Certainly our law enforcement feel like the community may not fully be behind them like they used to, or at least those folks in public office. We’ve got to back our law enforcement. I’m also hearing in the fifth congressional district — the opioid epidemic. It’s a problem. It’s still a problem. It’s a bigger problem than it was before, and fentanyl seems to be a driving factor for the increase in the opioid overdoses and deaths. And so I look at the Southern border. A lot of folks in the district link the crisis with the Southern border, and there’s a notion — I believe it as well — that this fentanyl in particular is coming through our Southern borders unabated, unchecked, and it’s affecting all of our communities throughout Connecticut, but certainly the nation as well.
Education is also something that I’m hearing a lot about. A lot of parents feel like they’re being kind of boxed out of their child’s education. And what I mean by that, well, parents just want to feel that they have a say in what their children are being taught in school. I’m of the opinion that young people K-12 should be taught how to think and not so much what to think.
What do I mean by that? How to think — teach them the basics in terms of reading comprehension and English and math. Open them up to the areas of science. I also believe things like the arts are important and sports are important. Those are the areas I want education to be focused on. And right now parents feel like they’re being told from the top down, at the state level and at the federal level, what’s important for their children at the local level.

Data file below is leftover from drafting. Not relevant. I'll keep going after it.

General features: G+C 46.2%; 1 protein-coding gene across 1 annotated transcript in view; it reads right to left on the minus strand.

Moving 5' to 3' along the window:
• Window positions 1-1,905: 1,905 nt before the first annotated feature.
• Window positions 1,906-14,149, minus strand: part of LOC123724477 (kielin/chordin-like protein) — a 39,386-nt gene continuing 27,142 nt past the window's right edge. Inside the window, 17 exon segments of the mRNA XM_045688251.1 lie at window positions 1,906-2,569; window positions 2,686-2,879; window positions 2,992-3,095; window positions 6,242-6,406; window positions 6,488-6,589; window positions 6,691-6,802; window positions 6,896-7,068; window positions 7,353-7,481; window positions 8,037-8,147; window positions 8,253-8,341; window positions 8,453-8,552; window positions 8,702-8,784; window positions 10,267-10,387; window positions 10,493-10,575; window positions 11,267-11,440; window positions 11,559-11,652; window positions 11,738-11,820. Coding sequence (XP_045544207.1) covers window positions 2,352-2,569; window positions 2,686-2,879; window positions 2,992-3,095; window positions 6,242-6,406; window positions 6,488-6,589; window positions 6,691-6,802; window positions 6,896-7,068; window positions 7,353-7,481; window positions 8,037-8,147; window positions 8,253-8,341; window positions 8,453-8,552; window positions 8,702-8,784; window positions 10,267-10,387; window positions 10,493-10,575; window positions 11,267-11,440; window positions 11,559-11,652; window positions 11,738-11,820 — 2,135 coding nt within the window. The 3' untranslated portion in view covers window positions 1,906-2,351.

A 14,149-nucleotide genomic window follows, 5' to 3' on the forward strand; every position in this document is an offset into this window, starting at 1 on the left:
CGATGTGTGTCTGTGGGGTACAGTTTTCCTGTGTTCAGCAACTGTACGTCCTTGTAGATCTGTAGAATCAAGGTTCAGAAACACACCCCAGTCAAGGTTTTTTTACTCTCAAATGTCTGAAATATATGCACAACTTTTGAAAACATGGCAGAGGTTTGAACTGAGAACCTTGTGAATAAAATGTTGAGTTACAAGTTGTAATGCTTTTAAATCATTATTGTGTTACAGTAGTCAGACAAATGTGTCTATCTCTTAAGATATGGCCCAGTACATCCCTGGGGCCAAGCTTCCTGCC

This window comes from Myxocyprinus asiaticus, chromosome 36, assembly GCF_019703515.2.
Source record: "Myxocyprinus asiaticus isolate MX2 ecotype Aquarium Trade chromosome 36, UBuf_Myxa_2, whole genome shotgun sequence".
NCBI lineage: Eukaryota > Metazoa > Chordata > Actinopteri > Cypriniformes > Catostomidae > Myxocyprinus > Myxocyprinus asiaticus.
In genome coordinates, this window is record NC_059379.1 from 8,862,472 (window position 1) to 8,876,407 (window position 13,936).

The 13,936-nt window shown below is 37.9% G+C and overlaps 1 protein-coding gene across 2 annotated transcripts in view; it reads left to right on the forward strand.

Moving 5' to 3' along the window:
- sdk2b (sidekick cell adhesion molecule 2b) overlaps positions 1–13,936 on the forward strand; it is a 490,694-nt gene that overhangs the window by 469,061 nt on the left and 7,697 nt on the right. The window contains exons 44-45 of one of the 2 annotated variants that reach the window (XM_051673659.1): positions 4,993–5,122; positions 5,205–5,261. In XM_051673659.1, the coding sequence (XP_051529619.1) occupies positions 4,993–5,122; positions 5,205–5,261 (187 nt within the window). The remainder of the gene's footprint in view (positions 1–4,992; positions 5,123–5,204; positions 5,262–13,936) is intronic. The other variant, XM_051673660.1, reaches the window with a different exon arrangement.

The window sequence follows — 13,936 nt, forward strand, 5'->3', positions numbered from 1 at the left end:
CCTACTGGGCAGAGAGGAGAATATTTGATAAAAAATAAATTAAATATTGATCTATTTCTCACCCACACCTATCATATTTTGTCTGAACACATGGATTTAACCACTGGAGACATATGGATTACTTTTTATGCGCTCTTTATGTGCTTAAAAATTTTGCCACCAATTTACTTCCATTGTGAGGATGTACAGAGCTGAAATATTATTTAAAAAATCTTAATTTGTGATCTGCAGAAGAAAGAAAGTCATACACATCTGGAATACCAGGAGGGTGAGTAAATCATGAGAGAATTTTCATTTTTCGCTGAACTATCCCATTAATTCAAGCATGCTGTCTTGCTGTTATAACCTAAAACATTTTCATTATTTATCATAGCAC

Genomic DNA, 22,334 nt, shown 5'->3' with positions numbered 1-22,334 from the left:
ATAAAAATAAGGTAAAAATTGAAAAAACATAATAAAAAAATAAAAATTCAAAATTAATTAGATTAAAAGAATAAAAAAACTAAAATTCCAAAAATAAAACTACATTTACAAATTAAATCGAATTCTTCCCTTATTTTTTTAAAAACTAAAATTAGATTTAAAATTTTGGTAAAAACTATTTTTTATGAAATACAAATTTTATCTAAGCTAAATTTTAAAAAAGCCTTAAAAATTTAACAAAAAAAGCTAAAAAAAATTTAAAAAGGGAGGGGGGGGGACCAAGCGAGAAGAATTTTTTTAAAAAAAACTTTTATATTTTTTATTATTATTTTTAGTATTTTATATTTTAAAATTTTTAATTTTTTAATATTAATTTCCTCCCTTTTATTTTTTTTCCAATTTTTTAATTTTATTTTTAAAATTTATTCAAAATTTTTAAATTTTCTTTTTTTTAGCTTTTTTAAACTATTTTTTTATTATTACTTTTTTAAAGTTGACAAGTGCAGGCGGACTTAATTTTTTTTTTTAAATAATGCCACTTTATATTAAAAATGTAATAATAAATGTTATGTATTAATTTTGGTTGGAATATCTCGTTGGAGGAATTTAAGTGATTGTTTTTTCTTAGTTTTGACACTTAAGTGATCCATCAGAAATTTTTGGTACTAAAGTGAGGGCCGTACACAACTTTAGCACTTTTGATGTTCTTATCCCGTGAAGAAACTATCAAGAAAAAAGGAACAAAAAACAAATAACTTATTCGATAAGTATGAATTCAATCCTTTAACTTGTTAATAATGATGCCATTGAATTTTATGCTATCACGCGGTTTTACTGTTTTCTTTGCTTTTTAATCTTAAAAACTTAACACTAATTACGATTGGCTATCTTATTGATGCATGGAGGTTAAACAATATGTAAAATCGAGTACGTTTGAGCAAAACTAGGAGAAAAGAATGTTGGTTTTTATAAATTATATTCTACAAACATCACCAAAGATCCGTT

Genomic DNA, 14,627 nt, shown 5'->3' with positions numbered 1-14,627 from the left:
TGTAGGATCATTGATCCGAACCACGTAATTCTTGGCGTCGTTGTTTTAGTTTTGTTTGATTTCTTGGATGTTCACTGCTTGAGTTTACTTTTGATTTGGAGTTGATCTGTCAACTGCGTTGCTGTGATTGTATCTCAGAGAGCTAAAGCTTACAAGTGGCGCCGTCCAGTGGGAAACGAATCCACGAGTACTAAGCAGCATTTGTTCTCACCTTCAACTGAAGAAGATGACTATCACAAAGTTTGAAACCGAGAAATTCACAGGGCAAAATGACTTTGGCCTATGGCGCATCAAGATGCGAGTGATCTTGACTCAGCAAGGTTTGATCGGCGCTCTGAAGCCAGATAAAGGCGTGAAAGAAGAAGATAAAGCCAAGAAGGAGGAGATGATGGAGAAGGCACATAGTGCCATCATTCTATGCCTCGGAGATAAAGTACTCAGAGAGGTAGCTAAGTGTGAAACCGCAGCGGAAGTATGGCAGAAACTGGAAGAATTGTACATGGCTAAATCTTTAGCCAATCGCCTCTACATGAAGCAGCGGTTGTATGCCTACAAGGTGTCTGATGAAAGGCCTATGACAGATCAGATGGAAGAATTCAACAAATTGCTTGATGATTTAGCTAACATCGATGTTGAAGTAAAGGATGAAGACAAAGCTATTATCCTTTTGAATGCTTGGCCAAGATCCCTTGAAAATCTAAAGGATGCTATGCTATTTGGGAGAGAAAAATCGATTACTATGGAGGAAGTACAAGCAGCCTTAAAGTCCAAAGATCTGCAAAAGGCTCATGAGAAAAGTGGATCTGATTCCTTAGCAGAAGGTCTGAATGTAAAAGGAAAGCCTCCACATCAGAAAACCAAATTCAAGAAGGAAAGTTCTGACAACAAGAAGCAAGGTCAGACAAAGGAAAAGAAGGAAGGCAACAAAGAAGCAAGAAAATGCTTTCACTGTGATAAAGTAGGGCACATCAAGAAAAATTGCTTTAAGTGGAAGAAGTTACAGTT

So look, I don’t believe this is a local teacher’s issue. I believe it’s a governmental administration issue. We have some very dedicated teachers in the district — great teachers. And I think they, working with the parents, knowing their communities, should have more of a say in terms of the lesson plans that their students are experiencing.
CTEx: What role does the federal government have in improving education in Connecticut?
Logan: I think, one, funding and finances is important — and prioritizing where those funds go. I think there’s been too much of an emphasis on a federal level on standardized tests for our kids. I think it’s had the opposite effect of the intended purpose, because what’s happening is that a lot of the expertise and creativity of our school administrators at the more local level, and our teachers and the parents having a say — I think it’s suffering a bit because I believe that the focus is now more on the standardized scores.